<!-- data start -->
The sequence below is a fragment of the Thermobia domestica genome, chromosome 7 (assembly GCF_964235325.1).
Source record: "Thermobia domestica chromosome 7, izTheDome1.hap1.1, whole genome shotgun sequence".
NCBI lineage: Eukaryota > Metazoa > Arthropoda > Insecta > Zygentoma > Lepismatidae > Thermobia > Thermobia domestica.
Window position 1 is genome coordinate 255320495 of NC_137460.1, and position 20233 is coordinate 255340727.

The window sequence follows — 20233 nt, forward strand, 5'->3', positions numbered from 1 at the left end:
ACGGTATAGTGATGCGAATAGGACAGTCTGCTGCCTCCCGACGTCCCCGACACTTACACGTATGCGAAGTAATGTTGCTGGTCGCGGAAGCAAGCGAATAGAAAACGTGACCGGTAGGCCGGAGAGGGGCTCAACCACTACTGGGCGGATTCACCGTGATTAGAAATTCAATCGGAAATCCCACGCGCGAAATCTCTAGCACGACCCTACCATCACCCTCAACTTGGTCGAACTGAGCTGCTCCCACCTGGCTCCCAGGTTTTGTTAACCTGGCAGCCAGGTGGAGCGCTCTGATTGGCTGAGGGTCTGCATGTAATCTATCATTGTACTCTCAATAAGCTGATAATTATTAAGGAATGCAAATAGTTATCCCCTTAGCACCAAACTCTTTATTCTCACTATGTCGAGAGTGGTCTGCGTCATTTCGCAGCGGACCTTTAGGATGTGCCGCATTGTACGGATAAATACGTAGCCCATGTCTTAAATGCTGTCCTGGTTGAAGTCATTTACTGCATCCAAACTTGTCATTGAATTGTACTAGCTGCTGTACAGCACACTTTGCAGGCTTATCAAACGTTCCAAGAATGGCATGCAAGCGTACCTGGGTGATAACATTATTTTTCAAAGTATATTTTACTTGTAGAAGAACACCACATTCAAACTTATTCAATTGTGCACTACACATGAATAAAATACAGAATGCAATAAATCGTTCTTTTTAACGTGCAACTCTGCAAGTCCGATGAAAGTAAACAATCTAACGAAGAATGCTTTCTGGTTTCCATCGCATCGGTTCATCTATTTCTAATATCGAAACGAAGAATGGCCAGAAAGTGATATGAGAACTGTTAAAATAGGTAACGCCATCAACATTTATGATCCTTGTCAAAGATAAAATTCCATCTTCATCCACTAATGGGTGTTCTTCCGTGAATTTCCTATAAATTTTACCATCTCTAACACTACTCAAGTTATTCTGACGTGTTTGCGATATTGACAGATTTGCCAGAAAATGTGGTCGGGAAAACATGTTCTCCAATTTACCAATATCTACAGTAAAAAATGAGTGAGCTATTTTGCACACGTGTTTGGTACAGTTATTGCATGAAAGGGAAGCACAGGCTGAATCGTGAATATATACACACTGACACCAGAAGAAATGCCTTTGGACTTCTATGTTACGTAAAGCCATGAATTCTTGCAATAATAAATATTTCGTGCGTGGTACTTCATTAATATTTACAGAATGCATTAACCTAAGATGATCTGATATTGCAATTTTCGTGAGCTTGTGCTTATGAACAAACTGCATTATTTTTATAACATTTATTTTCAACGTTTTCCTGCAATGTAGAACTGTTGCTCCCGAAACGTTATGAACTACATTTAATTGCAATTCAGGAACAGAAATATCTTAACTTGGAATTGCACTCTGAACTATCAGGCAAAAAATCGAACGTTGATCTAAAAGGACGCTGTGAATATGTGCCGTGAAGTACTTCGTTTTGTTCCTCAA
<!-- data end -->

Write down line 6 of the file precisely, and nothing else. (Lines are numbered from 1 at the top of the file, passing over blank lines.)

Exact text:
ACGGTATAGTGATGCGAATAGGACAGTCTGCTGCCTCCCGACGTCCCCGACACTTACACGTATGCGAAGTAATGTTGCTGGTCGCGGAAGCAAGCGAATAGAAAACGTGACCGGTAGGCCGGAGAGGGGCTCAACCACTACTGGGCGGATTCACCGTGATTAGAAATTCAATCGGAAATCCCACGCGCGAAATCTCTAGCACGACCCTACCATCACCCTCAACTTGGTCGAACTGAGCTGCTCCCACCTGGCTCCCAGGTTTTGTTAACCTGGCAGCCAGGTGGAGCGCTCTGATTGGCTGAGGGTCTGCATGTAATCTATCATTGTACTCTCAATAAGCTGATAATTATTAAGGAATGCAAATAGTTATCCCCTTAGCACCAAACTCTTTATTCTCACTATGTCGAGAGTGGTCTGCGTCATTTCGCAGCGGACCTTTAGGATGTGCCGCATTGTACGGATAAATACGTAGCCCATGTCTTAAATGCTGTCCTGGTTGAAGTCATTTACTGCATCCAAACTTGTCATTGAATTGTACTAGCTGCTGTACAGCACACTTTGCAGGCTTATCAAACGTTCCAAGAATGGCATGCAAGCGTACCTGGGTGATAACATTATTTTTCAAAGTATATTTTACTTGTAGAAGAACACCACATTCAAACTTATTCAATTGTGCACTACACATGAATAAAATACAGAATGCAATAAATCGTTCTTTTTAACGTGCAACTCTGCAAGTCCGATGAAAGTAAACAATCTAACGAAGAATGCTTTCTGGTTTCCATCGCATCGGTTCATCTATTTCTAATATCGAAACGAAGAATGGCCAGAAAGTGATATGAGAACTGTTAAAATAGGTAACGCCATCAACATTTATGATCCTTGTCAAAGATAAAATTCCATCTTCATCCACTAATGGGTGTTCTTCCGTGAATTTCCTATAAATTTTACCATCTCTAACACTACTCAAGTTATTCTGACGTGTTTGCGATATTGACAGATTTGCCAGAAAATGTGGTCGGGAAAACATGTTCTCCAATTTACCAATATCTACAGTAAAAAATGAGTGAGCTATTTTGCACACGTGTTTGGTACAGTTATTGCATGAAAGGGAAGCACAGGCTGAATCGTGAATATATACACACTGACACCAGAAGAAATGCCTTTGGACTTCTATGTTACGTAAAGCCATGAATTCTTGCAATAATAAATATTTCGTGCGTGGTACTTCATTAATATTTACAGAATGCATTAACCTAAGATGATCTGATATTGCAATTTTCGTGAGCTTGTGCTTATGAACAAACTGCATTATTTTTATAACATTTATTTTCAACGTTTTCCTGCAATGTAGAACTGTTGCTCCCGAAACGTTATGAACTACATTTAATTGCAATTCAGGAACAGAAATATCTTAACTTGGAATTGCACTCTGAACTATCAGGCAAAAAATCGAACGTTGATCTAAAAGGACGCTGTGAATATGTGCCGTGAAGTACTTCGTTTTGTTCCTCAA